Second, and not surprisingly given the importance of civic space to addressing corruption, a very similar pattern is evident regarding the contrasting performance on corruption control of old versus new EITI members:
An enabling environment for civil society, complementing transparency, is necessary to address the corruption challenge; thus, any undermining of civil society safeguards in EITI would constitute a major step backward in the fight against corruption. Yet in addition to safeguarding civic space there are important complementary measures required to make progress in controlling corruption.
Countries intent on making progress on anticorruption would be well served by undertaking in-depth and evidence-based diagnostics of their governance and corruption risks and the vulnerability of their institutions. In so doing, a number of countries, and particularly key institutions, are likely to be found to be afflicted by “state capture” perpetrated by powerful private and political elites, as has been prominently the case in recent times in countries like South Africa, Brazil and Ukraine, among others. In a capture scenario, the powerful few not only may abuse the implementation of laws and regulations, but actually shape them for their own benefit at enormous cost to society. In such settings, addressing corruption necessitates a different approach than that needed to counter traditional types of transactional and administrative corruption.
In this context, it is also essential that private industry actors (including investors), key stakeholders in EITI, step up to the plate and embrace rigorous integrity and anticorruption standards, including in their dealings with governments and national oil companies. While some in industry have progressed, other major international extractive companies—whether producers or traders—still cling to opacity, engage in tax avoidance and other mechanisms that coopt resource rents belonging to citizens, or are embroiled in major corruption scandals. These companies should no longer should have a place in initiatives such as EITI. And it’s not just private companies that need to improve; there is also an urgent need to design and implement programs to improve the governance of most state-owned extractive enterprises (SOEs). Progressive players in private industry, as well as well governed extractive SOEs such as Equinor in Norway, Ecopetrol in Colombia and Codelco in Chile, with facilitation by EITI and NRGI, could play an important role in incentivizing other SOEs to improve governance and address corruption risks.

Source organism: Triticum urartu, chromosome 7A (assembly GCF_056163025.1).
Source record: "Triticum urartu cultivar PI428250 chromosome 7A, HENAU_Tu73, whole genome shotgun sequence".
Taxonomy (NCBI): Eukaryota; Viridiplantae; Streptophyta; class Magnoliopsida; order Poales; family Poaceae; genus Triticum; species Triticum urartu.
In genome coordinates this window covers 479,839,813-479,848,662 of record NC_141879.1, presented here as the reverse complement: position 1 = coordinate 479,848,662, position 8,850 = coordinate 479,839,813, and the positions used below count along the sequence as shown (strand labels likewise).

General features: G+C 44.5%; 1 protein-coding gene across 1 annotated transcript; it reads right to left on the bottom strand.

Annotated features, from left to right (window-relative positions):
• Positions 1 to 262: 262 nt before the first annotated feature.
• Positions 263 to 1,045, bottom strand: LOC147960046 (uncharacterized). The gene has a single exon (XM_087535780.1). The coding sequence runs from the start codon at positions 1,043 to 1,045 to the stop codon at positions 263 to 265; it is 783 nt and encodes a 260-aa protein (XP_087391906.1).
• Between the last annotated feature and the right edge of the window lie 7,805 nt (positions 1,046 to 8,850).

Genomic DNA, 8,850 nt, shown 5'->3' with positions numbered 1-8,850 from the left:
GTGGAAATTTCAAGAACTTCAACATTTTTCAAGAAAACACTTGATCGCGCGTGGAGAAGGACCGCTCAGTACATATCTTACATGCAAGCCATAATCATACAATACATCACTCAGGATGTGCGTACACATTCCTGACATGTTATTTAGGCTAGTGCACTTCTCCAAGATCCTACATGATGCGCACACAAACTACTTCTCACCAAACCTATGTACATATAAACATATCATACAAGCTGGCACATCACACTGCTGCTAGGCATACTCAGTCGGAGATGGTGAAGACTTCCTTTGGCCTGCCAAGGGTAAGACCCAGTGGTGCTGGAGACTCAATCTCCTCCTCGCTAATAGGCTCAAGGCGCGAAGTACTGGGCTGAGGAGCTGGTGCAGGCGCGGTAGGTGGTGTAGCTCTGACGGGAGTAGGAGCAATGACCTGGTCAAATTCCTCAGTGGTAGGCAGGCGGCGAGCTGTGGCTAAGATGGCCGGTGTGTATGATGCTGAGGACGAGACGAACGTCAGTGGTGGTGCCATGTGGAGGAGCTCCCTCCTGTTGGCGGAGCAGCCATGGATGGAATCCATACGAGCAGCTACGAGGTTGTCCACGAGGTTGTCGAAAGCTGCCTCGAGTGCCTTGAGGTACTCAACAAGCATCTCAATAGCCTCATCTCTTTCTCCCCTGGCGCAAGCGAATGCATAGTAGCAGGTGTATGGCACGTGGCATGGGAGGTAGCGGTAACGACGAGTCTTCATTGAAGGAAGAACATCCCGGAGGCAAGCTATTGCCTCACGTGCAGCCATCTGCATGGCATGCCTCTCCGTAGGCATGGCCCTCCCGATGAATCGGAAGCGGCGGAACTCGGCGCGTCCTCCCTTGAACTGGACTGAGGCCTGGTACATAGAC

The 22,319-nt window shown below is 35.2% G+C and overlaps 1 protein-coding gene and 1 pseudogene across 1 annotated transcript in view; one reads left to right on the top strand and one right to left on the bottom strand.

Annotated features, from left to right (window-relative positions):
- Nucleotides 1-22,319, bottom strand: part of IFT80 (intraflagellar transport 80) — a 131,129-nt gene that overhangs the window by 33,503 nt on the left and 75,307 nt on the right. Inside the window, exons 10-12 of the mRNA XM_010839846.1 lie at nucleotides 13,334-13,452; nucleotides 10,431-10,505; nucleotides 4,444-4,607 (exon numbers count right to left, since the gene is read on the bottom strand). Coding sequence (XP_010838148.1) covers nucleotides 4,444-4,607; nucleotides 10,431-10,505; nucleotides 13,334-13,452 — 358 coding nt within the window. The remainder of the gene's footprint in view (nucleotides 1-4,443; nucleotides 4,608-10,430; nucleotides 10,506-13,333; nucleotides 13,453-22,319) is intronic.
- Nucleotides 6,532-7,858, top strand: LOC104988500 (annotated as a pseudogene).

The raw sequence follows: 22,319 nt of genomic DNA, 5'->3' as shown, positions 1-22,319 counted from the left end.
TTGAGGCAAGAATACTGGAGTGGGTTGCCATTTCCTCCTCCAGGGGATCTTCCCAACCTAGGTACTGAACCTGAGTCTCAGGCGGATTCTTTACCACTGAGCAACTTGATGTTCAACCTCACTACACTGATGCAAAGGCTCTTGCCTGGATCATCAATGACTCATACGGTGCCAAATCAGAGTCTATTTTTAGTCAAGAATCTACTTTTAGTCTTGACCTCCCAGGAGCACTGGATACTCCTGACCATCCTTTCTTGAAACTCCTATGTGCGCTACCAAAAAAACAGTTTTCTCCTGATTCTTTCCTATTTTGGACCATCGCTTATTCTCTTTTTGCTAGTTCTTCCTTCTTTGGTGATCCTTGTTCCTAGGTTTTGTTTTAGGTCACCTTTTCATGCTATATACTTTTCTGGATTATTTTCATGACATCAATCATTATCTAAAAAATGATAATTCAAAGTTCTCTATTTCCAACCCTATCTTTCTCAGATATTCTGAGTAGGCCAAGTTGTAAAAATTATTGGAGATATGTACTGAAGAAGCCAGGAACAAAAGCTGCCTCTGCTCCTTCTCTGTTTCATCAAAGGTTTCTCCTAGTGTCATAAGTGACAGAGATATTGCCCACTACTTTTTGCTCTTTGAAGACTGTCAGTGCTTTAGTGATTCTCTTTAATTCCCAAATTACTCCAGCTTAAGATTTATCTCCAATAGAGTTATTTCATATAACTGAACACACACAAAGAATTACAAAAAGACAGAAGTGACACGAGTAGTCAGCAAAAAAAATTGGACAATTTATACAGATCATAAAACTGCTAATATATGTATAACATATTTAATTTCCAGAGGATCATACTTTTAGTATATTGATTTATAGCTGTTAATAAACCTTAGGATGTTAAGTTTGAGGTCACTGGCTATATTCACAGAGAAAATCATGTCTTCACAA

Further, as demonstrated by the “Car Wash” scandal that engulfed both Brazil’s state oil company Petrobras and the Odebrecht construction company (and spread to many other Latin American countries), powerful service providers (“subcontractors”) also engage in state capture and high-level corruption. The time is ripe for EITI to focus on the major role played by such suppliers. Private and public sector extractive producers bear responsibility in ensuring that suppliers adhere to transparency and integrity standards.
My final point in Oslo focused on the importance of concrete partnerships in the next stage of anticorruption work. EITI can have improved focus and results, but given its remit and membership, its impact will not be sufficiently global or comprehensive unless it further involves partners that can complement its important work. These would include the international financial institutions and private and multilateral banks, the OECD, the governments of supporting countries such as Norway, and non-governmental organizations such as NRGI and its civil society partners in specific countries and globally.
Note: This is based on Daniel Kaufmann’s presentation at the Norad policy forum “Natural Resource Management and Corruption: The Role of Transparency,” held in Oslo, Norway, on 8 October 2019. The full set of evidence-based slides can be found here. A related interview (in Norwegian) is here.
Daniel Kaufmann is the president and CEO of the Natural Resource Governance Institute (NRGI).